That is a lesson that Juntos por el Cambio (or what is left of it) should learn from and capitalise on urgently.
Secondly, the degradation of what is democratically acceptable passed when the PRO party’s top leaders, Mauricio Macri and Patricia Bullrich, legitimised Milei (saying: “he has good ideas”) while seeking to deepen the rift with Kirchnerism to obtain some unrealistic electoral revenue, or else to weaken the potential internal adversary.
More importantly, and thirdly, there is a pivotal fact that has not been the subject of any major political reflection, which is the defection by Bullrich and her vice-presidential running-mate Luis Petri, just 48 hours after being defeated by Milei in the first round of last year’s election.
I will not stop here to judge that act morally, or say how much or little they achieved with the transfer, or the political stature that the episode reveals about each one of them. What I am interested in is to reflect on the damage that may have been caused by impoverishing the republican values of the Juntos por el Cambio electorate.
The sudden subordination by Bullrich and Petri (and other PRO leaders) to Milei to stay in (or gain access to ) power may have had a direct effect in the degradation of the values they themselves (perhaps without even being aware of it) embody, for better or worse, for the electorate.
The move was decisive: regardless of the dangers posed by Milei in terms of democracy and governability, as they themselves had argued during the campaign, “change” had to be prioritised before any other consideration. Republicanism, the weight of political experience, moderation, respect for others and for democratic procedures, dialogue, common sense, solid teams to manage, government plans prepared for years by first-rate experts… these, and all the other elements which placed Juntos por el Cambio light years ahead of La Libertad Avanza, stopped mattering in an instant.
Of course, Argentina’s democratic capital is significant, and that has been witnessed on repeated occasions since 1983. Yet if those values are no longer important for the electorate, or if the social demand for them no longer carries the same force, then it will be very difficult for moderate leaders to have a chance in the future in Argentina, or even for them to wish to continue defending those values.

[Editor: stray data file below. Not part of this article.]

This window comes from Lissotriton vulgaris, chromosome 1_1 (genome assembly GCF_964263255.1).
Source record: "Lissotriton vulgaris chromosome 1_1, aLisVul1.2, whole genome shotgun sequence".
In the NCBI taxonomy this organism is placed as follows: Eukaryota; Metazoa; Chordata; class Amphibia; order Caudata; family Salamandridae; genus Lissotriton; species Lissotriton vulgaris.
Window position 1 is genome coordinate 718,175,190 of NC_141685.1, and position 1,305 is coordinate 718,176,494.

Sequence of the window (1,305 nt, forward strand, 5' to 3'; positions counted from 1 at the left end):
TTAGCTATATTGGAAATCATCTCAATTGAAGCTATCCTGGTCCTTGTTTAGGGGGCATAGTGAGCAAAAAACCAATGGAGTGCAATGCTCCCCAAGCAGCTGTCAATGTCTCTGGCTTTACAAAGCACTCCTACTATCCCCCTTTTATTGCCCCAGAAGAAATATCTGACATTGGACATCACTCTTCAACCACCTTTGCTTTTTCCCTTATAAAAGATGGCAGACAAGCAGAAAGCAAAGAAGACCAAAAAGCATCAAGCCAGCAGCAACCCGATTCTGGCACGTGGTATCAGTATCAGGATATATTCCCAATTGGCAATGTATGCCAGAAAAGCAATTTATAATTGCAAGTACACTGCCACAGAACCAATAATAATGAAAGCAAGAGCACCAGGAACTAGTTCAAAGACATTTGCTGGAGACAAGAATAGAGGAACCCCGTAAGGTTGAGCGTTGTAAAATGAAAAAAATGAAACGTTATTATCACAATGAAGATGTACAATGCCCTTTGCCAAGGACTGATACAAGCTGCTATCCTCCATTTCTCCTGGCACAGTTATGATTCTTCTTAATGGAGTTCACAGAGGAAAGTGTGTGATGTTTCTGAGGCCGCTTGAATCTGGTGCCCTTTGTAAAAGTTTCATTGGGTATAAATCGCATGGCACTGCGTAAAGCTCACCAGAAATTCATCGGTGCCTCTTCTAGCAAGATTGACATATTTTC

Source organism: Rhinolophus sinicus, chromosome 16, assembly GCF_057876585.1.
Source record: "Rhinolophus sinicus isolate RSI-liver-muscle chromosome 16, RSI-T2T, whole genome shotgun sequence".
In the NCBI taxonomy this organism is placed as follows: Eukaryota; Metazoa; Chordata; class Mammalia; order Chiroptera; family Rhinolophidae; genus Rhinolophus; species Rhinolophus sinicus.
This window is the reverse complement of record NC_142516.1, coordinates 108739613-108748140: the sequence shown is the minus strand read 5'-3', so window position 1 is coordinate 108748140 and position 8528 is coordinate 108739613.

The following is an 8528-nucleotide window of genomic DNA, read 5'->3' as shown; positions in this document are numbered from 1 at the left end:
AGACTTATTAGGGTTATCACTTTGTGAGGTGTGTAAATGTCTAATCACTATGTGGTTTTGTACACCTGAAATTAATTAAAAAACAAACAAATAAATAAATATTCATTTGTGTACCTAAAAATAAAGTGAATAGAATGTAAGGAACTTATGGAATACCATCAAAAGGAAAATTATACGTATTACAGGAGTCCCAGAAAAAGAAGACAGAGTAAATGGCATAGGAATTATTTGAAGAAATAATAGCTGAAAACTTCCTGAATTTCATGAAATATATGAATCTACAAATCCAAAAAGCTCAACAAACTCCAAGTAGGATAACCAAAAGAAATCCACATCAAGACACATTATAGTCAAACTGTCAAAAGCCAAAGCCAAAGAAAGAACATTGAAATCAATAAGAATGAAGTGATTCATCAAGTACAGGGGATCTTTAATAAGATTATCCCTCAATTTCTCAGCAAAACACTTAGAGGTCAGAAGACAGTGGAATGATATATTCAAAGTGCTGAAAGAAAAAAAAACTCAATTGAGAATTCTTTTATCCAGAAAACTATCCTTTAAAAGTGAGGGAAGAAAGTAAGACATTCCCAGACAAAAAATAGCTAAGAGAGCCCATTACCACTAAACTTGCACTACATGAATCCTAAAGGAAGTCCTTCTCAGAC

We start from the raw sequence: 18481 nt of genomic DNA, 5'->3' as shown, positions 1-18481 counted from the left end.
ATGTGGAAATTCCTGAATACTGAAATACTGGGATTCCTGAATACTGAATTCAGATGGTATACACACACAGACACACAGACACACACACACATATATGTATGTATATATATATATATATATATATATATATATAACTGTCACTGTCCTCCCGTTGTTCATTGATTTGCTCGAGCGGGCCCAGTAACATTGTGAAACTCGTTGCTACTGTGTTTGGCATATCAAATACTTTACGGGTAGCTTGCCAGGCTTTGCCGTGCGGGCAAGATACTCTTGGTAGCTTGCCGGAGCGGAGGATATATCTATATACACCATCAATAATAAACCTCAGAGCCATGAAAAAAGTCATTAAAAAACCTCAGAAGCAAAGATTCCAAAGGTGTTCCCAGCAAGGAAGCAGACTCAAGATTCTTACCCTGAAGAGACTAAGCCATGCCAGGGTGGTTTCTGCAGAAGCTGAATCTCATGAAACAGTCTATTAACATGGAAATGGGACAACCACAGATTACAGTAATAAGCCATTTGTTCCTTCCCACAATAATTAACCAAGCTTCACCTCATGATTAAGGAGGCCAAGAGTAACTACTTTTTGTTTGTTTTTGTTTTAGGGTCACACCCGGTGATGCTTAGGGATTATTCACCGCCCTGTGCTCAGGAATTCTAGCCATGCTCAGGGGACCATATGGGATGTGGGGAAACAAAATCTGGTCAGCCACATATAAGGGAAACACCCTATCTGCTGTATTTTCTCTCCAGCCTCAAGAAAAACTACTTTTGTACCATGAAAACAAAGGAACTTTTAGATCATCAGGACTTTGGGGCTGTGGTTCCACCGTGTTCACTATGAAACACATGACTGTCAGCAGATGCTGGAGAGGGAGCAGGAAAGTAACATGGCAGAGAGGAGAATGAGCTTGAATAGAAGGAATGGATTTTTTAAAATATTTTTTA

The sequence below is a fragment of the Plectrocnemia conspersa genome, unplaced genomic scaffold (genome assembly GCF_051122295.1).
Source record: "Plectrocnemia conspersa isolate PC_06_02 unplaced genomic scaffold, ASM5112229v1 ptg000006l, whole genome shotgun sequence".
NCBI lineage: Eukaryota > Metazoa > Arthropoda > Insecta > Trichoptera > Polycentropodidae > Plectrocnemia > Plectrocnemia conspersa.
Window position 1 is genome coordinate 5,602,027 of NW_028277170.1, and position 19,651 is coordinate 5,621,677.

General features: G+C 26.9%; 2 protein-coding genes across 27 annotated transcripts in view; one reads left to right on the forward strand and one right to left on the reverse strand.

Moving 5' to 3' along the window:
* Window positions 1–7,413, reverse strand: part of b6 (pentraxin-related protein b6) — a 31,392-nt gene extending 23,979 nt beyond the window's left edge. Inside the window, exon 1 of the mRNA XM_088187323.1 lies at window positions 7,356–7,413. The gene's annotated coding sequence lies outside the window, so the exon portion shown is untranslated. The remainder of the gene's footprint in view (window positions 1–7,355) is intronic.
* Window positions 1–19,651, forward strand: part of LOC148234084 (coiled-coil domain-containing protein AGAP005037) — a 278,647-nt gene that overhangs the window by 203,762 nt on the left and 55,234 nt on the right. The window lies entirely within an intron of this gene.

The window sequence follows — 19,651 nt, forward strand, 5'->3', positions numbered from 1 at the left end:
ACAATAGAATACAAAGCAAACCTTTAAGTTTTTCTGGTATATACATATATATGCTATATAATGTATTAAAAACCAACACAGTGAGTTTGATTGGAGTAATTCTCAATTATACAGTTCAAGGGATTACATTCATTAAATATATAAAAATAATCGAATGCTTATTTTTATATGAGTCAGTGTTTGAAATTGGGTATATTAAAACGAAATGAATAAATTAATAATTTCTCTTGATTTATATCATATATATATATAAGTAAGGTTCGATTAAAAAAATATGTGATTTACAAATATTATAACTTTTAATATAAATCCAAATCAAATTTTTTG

The democratic commitment of leading political players is key to the health and quality of democracy as a regime, and they are responsible for keeping those guiding principles alive. Yet it is also true that the players are politicians aspiring to represent public opinion and they struggle a lot to oppose it.
In other words, the defence of democratic and republican values must be a two-way street, a shared responsibility between moderate leaders and the general population. The former must insist tirelessly on the advantages of democratic dialogue, and teach people that pushy reforms do not have any positive or lasting effects. The latter must not let themselves be seduced by the siren song of a change the departure of which is known, unlike its destination.
The trickery of populism, whether left-wing or right-wing, is that it seals both the call and the incentives to build a compromise that allows for the solidification of policies over time. If we continue this way, the vicious circle of the long Argentine history will once again govern, where the contents of public policy twist the arm of the values of civilised social cohabitation capturing democratic institutions and procedures.
Milei won the Juntos por el Cambio presidential ticket cheaply, with two ministerial positions by decree and a few advisors. Yet the abandonment of the demand for republican procedures and forms in the electorate will probably come at a much greater cost to Argentine democracy.
* Martín D’Alessandro is a political scientist and a professor of political science at the University of Buenos Aires.
by Martín D’Alessandro*